Your calculator underestimates the cooling effect of removing lids from an aquarium. I notice a much more substantial drop in
temperature when I remove my lids than your calculator predicts.
The majority of heat loss that occurs as a result of removing an aquarium lid comes from evaporative cooling. This calculator
does not estimate the effect of evaporative cooling; instead it requires it to be explicitly inputted. In order to get a
reasonable estimate of how much removing an aquarium lid will contribute to heat loss, you must increase the evaporation rate
that you input appropriately.
Your calculator overestimates the size of heater and chiller required for an aquarium. It calculates that an X-Watt heater is
required for my system, but I have successfully been using a smaller heater for a number of years.
Keep in mind that the heater and chiller sizes reported here are sufficient for their individual respective worst-case scenarios.
For example, the heater equilibrating size is calculated assuming that the room temperature is at the minimum ambient value, that
the aquarium water has completely cooled down to this minimum ambient temperature, that the heat contributed by equipment remains
at the minimum value, and that the water should be heated up to the minimum desired temperature.
Why does your calculator disagree with P.R. Escobal's heat-flow model in "Aquarium Systems Engineering"?
Dr. Escobal makes a number of assumptions in his model. He assumes that heat-loss by evaporation, radiation, and convection are
insignificant. He also does not take into account the heat-gain by equipment and does not attempt to size the heater to
accommodate the initial heating of the water (it is only sized to maintain the system's temperature).
In addition to these assumptions, he also makes two critical mistakes. The first is the assumption that the
inside of an aquarium pane is at the temperature of the water and that the outside of the pane is at ambient temperature. In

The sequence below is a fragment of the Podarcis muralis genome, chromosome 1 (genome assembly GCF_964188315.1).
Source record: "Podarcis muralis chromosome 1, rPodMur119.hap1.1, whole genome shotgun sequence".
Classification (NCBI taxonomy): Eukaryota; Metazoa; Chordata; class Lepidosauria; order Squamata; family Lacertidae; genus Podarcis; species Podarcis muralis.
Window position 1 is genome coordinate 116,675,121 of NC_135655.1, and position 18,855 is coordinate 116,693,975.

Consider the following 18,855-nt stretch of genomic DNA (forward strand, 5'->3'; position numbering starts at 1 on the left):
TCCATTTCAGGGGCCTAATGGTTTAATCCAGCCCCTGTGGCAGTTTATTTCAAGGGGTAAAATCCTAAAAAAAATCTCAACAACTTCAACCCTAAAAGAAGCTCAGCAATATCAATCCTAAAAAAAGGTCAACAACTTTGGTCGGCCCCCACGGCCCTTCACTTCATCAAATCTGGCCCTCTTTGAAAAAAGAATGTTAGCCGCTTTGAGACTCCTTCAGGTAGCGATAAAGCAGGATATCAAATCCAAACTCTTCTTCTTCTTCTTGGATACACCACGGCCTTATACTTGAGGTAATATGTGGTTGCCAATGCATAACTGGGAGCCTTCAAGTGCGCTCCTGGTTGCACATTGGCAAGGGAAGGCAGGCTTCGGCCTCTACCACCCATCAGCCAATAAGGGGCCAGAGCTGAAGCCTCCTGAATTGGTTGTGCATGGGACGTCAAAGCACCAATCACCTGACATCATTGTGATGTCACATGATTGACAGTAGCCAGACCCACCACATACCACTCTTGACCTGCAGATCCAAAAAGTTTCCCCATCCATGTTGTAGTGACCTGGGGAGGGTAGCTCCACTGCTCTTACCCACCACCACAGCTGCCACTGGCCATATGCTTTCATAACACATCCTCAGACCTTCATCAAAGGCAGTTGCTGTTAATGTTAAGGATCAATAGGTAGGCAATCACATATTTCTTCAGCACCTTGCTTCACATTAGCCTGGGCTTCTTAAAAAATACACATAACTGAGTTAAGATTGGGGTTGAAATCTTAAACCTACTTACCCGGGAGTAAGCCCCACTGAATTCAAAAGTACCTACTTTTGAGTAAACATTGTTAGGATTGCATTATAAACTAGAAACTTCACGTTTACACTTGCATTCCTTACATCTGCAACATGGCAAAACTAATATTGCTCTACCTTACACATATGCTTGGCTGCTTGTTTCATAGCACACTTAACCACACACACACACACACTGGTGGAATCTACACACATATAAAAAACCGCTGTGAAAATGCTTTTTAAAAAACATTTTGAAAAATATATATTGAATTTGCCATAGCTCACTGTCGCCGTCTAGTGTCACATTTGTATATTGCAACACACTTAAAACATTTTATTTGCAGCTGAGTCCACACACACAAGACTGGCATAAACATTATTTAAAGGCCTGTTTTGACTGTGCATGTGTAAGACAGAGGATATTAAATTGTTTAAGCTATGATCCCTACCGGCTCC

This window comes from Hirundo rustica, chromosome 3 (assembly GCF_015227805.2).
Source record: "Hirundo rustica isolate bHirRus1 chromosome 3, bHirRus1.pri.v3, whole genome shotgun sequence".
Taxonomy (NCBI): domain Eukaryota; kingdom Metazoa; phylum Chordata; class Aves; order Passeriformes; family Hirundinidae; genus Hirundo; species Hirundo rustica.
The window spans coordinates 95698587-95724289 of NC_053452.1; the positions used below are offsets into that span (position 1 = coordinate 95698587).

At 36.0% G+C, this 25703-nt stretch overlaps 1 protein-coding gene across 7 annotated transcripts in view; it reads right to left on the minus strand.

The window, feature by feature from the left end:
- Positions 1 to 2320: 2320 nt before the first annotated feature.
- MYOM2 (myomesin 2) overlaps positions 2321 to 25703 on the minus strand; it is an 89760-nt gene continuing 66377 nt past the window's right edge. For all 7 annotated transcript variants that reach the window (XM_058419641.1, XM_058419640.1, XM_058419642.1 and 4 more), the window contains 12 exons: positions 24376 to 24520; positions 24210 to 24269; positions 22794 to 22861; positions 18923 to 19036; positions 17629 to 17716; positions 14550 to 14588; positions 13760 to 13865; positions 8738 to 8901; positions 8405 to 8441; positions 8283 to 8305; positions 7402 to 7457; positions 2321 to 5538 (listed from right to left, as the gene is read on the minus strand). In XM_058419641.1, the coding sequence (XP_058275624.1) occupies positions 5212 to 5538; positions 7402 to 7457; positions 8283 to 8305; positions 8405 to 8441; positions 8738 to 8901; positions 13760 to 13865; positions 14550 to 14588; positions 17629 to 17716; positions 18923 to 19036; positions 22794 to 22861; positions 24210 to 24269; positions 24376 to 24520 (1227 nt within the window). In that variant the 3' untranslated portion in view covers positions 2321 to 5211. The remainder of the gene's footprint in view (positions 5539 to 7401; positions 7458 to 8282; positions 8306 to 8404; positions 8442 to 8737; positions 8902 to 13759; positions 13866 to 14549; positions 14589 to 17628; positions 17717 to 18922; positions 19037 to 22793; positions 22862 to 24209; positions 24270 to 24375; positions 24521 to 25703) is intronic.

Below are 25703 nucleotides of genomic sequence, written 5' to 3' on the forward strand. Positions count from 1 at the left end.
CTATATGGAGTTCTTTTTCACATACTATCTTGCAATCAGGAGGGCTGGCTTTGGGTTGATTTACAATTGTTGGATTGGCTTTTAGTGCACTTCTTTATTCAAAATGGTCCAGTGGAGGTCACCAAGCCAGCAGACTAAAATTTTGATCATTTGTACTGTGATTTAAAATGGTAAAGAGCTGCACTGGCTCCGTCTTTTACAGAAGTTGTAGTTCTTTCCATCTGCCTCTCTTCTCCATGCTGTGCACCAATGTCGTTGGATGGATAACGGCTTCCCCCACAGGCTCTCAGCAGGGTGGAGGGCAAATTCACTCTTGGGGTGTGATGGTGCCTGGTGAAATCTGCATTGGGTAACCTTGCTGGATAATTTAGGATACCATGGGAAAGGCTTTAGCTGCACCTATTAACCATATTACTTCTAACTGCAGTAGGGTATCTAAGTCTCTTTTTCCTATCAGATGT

reality, the outside of the pane is usually at an intermediate temperature except in the case of very thick panes. This
assumption results in heater sizes that are much larger than needed.
His second mistake is a simple unit conversion error. To convert from calories/second to watts, he multiplies by 0.23889 rather
than dividing (see
for more details). In effect, this mistake masks his first by dramatically reducing the heater size. These two mistakes work
together such that the model appears to work for some medium-sized aquariums.
Why does your calculator disagree with Stephen Spotte's heat-flow model in "Seawater Aquariums: The Captive Environment"?
Mr. Spotte makes a number of the same assumptions that Dr. Escobal does. Namely, that heat-loss by evaporation and radiation
are irrelevant. He also does not account for heat-gain by equipment and does not attempt to size a heater to accommodate the
initial heating of the water (it is only sized to maintain the system's temperature).
In addition to these he also makes two critical mistakes. First, he assumes that both the inside and outside of an aquarium pane
are at the same temperature as the water. In reality, the outside of the pane is usually at an intermediate temperature between
that of the water and ambient. This mistake negates the effect of the thickness of the pane. Indeed his model does
not consider the thickness of any of the panes as a parameter. This mistake tends to overestimate the heat-loss by convection
of the surrounding air along the outer surface of the aquarium, which partially makes up for the failure to consider heat-loss
However, the real issue with the model is the catastrophic underestimations of the heat transfer coefficients. For example, the
heat transfer coefficient used for the convection of air along a concrete surface is 0.000045 calories/(second*cm^2*C). This
is only 2 Watts/(m^2*K), where as it should be between 10 - 50 Watts/(m^2*K) (depending on the speed of the air, which is not
considered). This mistake results in extremely undersized heaters. For example, in the text he concludes that a 163-Watt
heater is sufficient to keep a 900-gallon (10' x 6' x 3') aquarium built from 6" concrete 7F above ambient. The heat-flow
model used here suggests a minimum heater size of 1,500 Watts to achieve that.